This Drug ruins lives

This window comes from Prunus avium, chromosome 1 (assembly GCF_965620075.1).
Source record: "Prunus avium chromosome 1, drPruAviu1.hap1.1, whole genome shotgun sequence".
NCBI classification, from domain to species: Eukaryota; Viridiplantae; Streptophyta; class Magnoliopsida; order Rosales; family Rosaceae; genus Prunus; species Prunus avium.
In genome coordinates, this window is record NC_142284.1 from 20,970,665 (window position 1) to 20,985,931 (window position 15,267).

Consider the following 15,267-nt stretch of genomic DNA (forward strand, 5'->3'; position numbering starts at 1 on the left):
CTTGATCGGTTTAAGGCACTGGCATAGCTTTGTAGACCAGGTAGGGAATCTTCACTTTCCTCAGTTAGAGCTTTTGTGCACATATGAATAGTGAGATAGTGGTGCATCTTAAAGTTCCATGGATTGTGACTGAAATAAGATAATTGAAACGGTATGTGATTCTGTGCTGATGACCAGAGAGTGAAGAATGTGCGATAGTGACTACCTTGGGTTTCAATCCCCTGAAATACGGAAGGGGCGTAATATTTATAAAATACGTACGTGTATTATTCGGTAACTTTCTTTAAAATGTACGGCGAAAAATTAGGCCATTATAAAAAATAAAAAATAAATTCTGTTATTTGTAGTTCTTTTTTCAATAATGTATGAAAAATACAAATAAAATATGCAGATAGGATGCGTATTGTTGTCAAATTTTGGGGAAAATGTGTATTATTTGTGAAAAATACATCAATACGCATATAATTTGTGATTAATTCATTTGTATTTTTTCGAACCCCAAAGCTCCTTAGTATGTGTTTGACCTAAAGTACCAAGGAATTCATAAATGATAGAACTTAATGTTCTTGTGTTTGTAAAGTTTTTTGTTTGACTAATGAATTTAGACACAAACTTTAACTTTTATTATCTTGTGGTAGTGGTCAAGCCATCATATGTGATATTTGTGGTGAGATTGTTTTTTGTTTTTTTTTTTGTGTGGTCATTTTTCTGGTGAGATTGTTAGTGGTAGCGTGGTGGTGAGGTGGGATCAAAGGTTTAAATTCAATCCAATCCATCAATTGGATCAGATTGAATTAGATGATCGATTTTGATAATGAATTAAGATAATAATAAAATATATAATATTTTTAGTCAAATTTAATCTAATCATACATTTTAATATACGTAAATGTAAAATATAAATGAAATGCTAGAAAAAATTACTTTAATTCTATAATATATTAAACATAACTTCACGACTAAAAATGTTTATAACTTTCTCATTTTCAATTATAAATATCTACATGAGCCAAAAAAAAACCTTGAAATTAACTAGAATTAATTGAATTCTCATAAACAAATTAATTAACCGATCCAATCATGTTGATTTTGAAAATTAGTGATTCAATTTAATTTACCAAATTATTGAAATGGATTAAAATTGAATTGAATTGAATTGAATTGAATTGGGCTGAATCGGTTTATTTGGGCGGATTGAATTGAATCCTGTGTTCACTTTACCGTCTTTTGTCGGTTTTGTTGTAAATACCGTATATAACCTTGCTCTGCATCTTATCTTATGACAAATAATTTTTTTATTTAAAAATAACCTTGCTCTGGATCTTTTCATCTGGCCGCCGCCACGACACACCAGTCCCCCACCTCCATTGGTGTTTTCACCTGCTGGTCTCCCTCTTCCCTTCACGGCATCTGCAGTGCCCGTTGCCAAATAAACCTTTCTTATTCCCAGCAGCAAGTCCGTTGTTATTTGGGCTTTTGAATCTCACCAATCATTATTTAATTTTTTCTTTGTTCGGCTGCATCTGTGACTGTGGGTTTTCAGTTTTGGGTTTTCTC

A strong assertion on the front cover of the G2 section of the Guardian last week lead into an article about the impact sugar has on our health and wellbeing, and a very welcome exposé on the dangerous aspects of Corn Syrup as a food additive. The full article makes for fascinating reading. Of course sugar is once again represented as the demon we must all fight against, yet I’m struck by the conflict and confusion this can generate. The War on ‘Terror,’ ‘Drugs,’ etc (take your pick of ‘public enemy’ options) invariably leads to the drawing up of defences. Confronting our relationship and desire for sweetness is a delicate subject, one broached gently, and with some degree of compassion. I’ve had cause to observe my own relationship with sugar over the past few months, which has just been augmented by a short experiment I am just about to take part in. This is the ’10 Day experiment,’ an invitation received as part of the Foundation Course I am undertaking, which involves bringing a certain level of awareness to the food I eat over a period of 10 days. I will be cutting out processed foods in general, and steering clear of processed Sugar, Coffee, Dairy and Animal Products. There are no hard and fast rules, no ‘diet,’ just a few guidelines to follow which will mean different things to each participant. The emphasis is on engaging with cooking, at least once a day, and pursuing satisfaction and nourishment rather than denying ourselves. Of course this is a challenge, particularly when faced with food choices in the world at large, where a quick scan of ingredient lists on the back of food packaging often reveals a frightening array of additives masquerading as food. In starting out on this experiment, I am already aware of cravings I have for sweet things, and I suspect also a level of addiction to processed sugar in my bones, which is borne of my childhood connection to sugary products as ‘treats’ or ‘rewards’ which somewhere deep down I still cling to, like a petulant teenager. So, my intention is to take part in this experiment with a great deal of curiosity, and compassion for myself. To notice the urges, emotions and feelings that arise, but to ask myself what it is exactly, that I crave, when I’m tempted to go for that biscuit or sugary snack. What is it I’m looking for, or maybe, what is it I’m trying to avoid? Sugar is rightfully coming under the spotlight as a major factor in our society’s malaise when it comes to health and wellbeing, but rather than looking to ‘stamp it out,’ and risk drawing up battle lines, I suspect we could all benefit from a little self-enquiry about our relationship with the sweet stuff.

 

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